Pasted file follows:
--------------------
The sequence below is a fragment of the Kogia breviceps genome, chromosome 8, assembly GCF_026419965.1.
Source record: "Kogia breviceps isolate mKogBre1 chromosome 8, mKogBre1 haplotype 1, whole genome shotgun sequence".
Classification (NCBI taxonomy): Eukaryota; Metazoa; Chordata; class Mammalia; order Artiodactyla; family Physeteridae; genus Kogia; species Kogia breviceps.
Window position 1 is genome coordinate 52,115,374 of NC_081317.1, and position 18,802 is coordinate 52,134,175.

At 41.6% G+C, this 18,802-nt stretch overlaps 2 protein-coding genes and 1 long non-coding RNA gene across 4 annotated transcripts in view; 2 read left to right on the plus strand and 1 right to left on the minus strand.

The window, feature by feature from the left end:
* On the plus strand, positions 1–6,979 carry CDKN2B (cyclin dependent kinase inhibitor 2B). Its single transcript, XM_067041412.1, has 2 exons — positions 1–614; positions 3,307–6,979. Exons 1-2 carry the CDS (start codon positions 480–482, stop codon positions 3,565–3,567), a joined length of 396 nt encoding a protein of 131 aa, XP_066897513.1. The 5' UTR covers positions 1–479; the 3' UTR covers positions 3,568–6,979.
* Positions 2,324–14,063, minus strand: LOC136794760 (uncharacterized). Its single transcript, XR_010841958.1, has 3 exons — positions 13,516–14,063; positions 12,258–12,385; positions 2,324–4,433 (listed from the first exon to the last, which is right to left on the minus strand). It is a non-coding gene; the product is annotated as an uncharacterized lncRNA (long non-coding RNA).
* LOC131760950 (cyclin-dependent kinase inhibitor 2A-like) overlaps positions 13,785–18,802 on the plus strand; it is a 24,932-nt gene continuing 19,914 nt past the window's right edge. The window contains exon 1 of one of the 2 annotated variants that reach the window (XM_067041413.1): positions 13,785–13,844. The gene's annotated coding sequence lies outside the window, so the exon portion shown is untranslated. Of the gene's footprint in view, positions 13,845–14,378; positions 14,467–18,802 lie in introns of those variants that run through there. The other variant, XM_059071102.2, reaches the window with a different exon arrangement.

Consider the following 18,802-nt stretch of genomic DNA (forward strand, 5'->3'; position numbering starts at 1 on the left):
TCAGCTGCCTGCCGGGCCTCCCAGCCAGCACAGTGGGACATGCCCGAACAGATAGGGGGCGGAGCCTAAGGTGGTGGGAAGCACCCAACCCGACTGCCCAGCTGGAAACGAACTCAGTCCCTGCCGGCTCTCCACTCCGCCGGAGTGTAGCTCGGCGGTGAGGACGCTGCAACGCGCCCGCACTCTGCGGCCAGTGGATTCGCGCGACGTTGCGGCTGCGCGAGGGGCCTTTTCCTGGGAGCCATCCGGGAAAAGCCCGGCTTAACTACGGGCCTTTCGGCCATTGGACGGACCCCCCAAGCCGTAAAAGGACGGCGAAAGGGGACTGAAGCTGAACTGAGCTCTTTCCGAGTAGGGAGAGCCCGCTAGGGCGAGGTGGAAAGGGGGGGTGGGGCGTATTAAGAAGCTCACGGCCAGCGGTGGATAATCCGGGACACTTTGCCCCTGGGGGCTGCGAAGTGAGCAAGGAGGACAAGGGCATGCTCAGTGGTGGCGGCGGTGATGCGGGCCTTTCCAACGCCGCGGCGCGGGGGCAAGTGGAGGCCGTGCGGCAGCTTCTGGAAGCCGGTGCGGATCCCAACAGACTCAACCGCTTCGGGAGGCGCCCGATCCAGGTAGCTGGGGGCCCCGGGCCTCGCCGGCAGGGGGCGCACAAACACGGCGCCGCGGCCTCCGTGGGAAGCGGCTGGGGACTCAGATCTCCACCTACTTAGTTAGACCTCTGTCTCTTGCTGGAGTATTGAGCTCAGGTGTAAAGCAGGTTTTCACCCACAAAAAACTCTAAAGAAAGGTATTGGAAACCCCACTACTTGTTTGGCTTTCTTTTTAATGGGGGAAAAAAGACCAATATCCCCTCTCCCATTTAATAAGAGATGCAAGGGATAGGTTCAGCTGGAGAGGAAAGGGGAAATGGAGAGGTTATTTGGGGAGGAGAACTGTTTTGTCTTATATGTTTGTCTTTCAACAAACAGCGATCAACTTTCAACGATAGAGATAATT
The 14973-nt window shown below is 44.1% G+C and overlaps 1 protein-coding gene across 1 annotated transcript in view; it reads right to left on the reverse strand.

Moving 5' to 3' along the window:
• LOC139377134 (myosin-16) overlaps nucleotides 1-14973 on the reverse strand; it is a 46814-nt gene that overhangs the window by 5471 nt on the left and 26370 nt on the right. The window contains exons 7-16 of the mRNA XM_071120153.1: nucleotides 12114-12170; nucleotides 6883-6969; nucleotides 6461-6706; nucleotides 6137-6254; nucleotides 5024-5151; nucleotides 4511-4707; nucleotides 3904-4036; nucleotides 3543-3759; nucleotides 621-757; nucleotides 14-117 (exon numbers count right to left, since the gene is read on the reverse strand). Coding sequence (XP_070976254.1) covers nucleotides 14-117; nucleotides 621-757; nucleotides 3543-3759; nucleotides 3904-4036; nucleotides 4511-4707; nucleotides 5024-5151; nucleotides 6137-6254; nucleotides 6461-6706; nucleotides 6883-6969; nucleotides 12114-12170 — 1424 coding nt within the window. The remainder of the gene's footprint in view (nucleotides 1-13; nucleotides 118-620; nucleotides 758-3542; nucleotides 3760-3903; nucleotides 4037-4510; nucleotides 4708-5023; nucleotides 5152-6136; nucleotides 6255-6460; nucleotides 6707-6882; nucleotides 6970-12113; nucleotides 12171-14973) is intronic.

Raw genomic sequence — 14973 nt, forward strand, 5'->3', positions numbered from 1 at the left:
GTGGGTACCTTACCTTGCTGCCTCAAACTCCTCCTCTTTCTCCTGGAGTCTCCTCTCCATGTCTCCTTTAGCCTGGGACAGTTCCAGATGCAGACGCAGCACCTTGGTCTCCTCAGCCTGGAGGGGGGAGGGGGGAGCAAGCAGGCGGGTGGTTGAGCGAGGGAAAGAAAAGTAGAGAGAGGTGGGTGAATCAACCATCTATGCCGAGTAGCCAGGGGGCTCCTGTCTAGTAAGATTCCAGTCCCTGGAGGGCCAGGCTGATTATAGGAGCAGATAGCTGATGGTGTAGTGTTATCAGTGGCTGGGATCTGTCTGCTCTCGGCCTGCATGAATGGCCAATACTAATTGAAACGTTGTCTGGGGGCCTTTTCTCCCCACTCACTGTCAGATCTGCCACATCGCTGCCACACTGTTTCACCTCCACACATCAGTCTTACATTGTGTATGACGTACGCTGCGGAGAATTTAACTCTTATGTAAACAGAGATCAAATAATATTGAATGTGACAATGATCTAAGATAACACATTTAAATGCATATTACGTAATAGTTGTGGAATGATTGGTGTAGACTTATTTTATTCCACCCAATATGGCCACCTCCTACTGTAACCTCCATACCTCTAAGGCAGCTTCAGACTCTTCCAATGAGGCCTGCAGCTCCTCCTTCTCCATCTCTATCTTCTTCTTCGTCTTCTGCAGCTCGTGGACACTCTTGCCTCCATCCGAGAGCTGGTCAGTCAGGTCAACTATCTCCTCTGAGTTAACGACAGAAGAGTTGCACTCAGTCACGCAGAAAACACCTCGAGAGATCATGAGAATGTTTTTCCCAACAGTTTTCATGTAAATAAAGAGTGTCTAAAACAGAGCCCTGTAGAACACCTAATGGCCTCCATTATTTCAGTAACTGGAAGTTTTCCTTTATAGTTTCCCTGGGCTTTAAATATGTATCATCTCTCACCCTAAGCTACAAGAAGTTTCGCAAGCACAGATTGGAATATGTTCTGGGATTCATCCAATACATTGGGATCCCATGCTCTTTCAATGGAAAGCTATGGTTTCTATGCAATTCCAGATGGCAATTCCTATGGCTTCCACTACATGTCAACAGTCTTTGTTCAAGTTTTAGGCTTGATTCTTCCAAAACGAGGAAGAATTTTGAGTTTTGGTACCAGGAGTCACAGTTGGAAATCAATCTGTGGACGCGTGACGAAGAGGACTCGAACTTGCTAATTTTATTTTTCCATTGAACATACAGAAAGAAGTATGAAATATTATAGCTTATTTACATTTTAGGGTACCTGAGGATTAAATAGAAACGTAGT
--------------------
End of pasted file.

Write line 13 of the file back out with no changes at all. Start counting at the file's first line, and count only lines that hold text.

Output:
Moving 5' to 3' along the window: